Let’s face it – managing a restaurant is stressful. From dealing with employee conflicts to managing cash flow, the responsibilities can sometimes get to be too much. On top of that, the holiday season only heightens the craziness. Keeping your stress level in check is extremely important for both your employees and customers. So much so, that when Hcareers.com listed the top characteristics of successful restaurant managers in the U.S., stress management topped the list.
If a manager shows they’re stressed, it creates a trickle down effect for the entire restaurant. If you’re feeling the heat, it’s usually your employees who will get the short end of the stick. According to Carnegie Mellon’s report on “Respect and Communication in the Food Service Industry”, “the same goes for stressed full-timers who take it out on part-timers and so on.” Overall, stress can negatively affect interpersonal communication and job performance, which is why it’s important to have a strategy in place to deal with day-to-day job-related issues. So just how can you manage a stressful and busy kitchen year-round, and especially around the holidays?
Above all, organize your kitchen! NPR reports that the system that makes kitchens go is the mise-en-place, or, literally, “put in place.” “It’s a French phrase that means to gather and arrange the ingredients and tools needed for cooking. But for many culinary professionals, the phrase connotes something deeper. It helps them coordinate vast amounts of labor and material, and transforms the lives of its practitioners through focus and self-discipline… It’s a way of concentrating your mind to only focus on the aspects that you need to be working on at that moment, to kind of rid yourself of distractions.” Another principle of mise-en-place is slowing down to speed up. By taking an extra minute or two to plan and get things right, you can save yourself from a bigger mess later. Managers can take a note from this in anything from employee holiday scheduling to coordinating front of house reservations.
Chef Dwayne Lipuma of the Culinary Institute of American explains, “I think if we just became a little bit more organized, a little bit more mise-en-place, [understand] what we really need and only do what we really need, I think we’ll have more time” — time for what’s important.” An organized kitchen can not only improve your work, but also your life.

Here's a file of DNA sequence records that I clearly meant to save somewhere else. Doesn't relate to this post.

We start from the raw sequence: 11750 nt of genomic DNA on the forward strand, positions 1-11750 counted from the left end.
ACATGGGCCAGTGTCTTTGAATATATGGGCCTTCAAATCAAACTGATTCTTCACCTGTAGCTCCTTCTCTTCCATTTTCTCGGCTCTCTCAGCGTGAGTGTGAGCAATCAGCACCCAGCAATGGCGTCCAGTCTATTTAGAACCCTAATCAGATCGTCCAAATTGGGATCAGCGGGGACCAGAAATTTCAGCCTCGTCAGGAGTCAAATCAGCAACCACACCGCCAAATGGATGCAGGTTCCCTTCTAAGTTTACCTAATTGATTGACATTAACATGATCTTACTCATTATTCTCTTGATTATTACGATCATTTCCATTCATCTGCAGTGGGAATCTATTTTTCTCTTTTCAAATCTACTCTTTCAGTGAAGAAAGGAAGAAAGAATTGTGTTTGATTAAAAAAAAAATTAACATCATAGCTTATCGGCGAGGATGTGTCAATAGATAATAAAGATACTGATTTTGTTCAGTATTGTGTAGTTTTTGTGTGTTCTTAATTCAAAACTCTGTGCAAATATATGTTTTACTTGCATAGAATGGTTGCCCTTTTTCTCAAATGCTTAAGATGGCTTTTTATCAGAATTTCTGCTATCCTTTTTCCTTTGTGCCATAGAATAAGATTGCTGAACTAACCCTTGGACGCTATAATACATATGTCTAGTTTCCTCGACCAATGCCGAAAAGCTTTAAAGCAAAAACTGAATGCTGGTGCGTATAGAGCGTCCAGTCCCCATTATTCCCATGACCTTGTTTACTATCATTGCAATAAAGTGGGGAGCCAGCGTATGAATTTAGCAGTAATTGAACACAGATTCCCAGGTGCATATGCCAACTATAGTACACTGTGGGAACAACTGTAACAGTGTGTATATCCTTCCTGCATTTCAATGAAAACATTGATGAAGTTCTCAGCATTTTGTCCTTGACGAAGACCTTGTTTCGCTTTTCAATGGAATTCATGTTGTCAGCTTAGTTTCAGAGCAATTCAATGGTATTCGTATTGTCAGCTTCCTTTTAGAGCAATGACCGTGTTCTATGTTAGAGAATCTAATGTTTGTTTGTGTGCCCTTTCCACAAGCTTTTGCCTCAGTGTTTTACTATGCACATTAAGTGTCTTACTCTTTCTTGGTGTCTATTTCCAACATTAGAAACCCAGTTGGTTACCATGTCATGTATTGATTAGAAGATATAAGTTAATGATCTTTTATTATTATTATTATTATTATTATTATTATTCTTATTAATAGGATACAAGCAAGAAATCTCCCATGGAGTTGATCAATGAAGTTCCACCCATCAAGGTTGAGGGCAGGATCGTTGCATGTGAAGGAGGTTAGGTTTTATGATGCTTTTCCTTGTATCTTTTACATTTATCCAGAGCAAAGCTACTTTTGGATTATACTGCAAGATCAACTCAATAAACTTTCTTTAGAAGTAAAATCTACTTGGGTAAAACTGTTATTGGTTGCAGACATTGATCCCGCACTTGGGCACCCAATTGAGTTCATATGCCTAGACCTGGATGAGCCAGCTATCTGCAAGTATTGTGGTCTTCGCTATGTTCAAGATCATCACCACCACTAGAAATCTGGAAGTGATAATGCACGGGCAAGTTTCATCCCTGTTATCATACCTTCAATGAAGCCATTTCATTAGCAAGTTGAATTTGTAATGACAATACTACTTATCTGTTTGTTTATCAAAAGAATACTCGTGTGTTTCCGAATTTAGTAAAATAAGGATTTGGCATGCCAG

Other ways to manage stress include:
- Taking breaks: Get out of the restaurant, step away from your work and take a breather.
- Accept what you cannot change: If an employee makes a mistake, face the problem head-on. You can’t change what happened, but you can change how the customer feels by dealing with them in a positive and relaxed manner.
- Take things one at a time: Don’t overwhelm yourself by tackling too many things at once. Make a list and check things off.
- Focus on the positive: Even if there’s a fire in the kitchen and an angry customer on the phone, find the positive things to focus on. Food service is a lucky industry in that you can see satisfied customers before your very eyes every day. According to Managing Foodservice Operations, many managers say that seeing the results of their work outweigh the stress of the day.
- And, ask for help if you need it: If stress is taking a serious toll on you, seek professional help. The ability to reach out for support is a sign of managerial strength in the long run.
Through stress management strategies like mise-en-place, you can overcome any crazy, hectic feelings this holiday season and beyond. While your job can be stressful, it’s incredibly rewarding. You have the power to shape a customer’s experience and have a direct effect on the success of the business. So, keep calm while the heat is on and, remember, you’ve got this!